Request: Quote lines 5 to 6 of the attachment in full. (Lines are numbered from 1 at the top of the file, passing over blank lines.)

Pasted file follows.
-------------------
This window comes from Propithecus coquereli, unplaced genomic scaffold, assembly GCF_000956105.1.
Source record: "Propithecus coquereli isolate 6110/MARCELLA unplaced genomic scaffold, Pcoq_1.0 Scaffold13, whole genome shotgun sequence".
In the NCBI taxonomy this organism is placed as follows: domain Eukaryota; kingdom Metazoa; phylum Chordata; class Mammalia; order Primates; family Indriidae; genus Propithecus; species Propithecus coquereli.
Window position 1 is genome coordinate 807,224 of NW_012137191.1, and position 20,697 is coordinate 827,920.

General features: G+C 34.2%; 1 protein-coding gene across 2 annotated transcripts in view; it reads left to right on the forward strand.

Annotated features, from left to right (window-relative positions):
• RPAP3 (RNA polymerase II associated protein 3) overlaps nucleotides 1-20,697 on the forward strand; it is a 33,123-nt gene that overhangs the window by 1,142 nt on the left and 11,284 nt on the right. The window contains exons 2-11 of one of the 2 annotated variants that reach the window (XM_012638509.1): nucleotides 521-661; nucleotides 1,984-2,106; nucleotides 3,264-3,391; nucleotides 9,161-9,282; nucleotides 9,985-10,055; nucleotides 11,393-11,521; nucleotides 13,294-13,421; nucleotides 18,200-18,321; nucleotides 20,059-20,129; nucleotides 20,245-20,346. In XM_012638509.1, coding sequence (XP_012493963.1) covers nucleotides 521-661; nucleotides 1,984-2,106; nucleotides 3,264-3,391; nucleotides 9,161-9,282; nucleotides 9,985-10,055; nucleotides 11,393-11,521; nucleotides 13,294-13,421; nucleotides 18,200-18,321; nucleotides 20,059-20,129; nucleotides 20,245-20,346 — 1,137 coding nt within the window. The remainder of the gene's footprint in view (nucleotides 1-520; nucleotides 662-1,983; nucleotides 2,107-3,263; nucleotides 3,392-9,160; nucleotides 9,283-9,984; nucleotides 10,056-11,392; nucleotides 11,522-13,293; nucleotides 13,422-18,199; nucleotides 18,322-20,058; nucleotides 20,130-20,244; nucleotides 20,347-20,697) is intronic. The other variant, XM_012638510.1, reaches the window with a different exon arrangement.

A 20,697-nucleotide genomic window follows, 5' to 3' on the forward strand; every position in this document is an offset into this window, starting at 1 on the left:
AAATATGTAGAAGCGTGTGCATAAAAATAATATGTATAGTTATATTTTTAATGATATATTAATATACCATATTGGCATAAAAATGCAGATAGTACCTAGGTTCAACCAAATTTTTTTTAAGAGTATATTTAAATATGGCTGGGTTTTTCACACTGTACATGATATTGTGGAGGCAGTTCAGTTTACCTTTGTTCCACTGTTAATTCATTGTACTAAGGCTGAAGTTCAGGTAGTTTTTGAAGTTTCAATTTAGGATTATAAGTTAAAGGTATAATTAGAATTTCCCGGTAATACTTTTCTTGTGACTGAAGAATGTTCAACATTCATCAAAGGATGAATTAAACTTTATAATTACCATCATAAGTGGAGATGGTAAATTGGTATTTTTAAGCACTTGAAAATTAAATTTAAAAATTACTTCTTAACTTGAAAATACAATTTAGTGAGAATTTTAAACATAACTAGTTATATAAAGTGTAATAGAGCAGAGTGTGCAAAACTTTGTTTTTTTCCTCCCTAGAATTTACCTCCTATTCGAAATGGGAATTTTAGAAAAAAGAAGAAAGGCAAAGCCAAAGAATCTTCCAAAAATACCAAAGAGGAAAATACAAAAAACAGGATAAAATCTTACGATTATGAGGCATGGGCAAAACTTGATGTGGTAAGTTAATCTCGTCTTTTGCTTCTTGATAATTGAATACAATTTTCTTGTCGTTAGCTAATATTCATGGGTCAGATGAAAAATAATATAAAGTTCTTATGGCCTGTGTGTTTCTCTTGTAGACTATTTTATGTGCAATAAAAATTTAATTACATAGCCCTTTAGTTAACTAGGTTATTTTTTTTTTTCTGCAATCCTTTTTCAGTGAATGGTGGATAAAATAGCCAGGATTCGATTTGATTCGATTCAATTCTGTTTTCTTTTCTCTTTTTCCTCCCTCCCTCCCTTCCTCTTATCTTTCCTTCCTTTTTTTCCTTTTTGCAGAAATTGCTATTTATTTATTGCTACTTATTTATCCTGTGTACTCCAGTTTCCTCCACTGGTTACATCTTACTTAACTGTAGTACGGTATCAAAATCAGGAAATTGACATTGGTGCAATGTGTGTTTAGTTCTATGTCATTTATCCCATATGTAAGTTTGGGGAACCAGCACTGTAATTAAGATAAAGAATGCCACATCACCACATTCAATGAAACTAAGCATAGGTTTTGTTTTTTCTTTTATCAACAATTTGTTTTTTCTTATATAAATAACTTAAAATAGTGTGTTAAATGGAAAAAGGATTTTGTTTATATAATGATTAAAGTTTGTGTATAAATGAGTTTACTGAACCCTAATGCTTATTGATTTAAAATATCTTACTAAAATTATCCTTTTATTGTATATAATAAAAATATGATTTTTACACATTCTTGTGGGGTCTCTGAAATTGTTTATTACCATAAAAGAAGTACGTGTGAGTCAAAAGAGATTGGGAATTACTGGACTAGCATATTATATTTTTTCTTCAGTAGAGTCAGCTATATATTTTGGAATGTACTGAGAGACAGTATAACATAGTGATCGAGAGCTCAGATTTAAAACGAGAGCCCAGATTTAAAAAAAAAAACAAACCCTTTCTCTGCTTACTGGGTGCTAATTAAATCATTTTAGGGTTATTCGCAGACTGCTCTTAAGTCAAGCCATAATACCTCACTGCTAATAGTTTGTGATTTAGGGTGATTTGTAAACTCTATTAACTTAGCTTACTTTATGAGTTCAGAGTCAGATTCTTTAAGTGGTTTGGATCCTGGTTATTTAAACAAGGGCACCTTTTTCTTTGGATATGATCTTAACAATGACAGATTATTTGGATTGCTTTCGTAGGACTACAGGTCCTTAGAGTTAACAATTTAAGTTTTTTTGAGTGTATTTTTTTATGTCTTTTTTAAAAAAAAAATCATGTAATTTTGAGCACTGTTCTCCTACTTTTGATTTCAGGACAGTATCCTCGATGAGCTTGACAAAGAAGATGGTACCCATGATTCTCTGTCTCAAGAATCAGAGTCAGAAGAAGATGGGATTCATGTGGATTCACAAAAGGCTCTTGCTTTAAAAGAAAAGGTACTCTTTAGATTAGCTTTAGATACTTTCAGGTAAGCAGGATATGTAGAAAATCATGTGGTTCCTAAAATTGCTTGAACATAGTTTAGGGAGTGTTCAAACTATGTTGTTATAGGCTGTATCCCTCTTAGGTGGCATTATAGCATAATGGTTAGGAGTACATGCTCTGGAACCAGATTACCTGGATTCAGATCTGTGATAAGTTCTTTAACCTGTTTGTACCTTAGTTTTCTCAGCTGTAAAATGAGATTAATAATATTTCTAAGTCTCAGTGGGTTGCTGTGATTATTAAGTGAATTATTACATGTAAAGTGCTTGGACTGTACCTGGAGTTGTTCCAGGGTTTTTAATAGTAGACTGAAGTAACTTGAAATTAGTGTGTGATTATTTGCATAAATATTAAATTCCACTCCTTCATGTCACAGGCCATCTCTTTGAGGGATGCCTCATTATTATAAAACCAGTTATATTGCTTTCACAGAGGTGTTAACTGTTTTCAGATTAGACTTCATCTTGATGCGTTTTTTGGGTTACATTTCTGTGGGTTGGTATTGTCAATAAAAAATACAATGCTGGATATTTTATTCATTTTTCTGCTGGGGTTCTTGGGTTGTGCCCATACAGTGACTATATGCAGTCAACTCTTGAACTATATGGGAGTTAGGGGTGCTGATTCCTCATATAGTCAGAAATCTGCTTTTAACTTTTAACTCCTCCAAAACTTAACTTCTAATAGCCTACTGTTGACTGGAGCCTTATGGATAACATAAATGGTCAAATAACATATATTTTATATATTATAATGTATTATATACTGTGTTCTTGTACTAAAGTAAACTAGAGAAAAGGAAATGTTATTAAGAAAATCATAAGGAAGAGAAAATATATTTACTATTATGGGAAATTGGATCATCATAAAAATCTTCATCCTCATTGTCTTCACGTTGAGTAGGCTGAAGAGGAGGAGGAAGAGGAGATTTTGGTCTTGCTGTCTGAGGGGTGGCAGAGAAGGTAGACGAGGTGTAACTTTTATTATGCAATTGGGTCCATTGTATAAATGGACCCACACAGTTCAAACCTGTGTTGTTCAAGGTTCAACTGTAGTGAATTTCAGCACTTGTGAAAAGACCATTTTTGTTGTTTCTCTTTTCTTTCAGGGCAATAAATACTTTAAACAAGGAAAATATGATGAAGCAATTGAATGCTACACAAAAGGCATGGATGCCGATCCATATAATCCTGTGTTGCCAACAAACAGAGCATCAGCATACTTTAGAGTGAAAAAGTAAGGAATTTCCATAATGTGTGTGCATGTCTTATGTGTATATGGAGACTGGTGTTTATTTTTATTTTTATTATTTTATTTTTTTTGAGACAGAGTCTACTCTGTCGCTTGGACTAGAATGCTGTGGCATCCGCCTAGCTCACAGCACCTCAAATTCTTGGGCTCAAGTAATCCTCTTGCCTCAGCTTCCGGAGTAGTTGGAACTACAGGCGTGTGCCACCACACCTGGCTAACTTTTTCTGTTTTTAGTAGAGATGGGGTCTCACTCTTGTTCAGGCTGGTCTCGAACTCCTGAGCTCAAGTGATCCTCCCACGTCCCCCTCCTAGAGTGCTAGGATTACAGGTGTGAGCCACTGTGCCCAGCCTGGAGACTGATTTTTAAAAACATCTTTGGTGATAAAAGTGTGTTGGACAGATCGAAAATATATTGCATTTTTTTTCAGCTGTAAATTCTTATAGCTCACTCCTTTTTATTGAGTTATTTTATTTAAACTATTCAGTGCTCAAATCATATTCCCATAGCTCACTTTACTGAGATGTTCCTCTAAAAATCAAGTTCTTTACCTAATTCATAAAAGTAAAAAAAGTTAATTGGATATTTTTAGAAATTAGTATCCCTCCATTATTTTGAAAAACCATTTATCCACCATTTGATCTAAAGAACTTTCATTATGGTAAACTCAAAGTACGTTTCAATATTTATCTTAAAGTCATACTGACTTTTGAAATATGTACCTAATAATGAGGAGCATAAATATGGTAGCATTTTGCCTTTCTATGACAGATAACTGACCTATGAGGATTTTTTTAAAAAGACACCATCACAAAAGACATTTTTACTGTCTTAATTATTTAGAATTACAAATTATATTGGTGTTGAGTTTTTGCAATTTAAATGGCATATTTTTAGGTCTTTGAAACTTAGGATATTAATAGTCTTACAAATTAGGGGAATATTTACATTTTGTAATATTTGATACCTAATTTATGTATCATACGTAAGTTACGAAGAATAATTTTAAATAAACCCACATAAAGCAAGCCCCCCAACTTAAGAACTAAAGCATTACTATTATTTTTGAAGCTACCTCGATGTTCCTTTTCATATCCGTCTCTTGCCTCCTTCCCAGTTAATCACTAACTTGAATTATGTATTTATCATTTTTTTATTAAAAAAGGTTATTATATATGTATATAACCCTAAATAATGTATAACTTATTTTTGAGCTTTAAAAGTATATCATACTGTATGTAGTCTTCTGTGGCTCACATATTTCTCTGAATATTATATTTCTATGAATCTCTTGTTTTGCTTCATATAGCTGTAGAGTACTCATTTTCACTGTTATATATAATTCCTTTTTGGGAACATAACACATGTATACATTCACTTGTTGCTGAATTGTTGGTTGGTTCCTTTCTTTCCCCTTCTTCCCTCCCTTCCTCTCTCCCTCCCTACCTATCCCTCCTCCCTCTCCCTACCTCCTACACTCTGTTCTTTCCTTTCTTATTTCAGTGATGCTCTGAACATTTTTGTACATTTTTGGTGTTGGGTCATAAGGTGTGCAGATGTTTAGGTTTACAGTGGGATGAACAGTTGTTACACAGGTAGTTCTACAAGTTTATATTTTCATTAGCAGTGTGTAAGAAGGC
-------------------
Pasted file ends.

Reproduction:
General features: G+C 34.2%; 1 protein-coding gene across 2 annotated transcripts in view; it reads left to right on the forward strand.

Annotated features, from left to right (window-relative positions):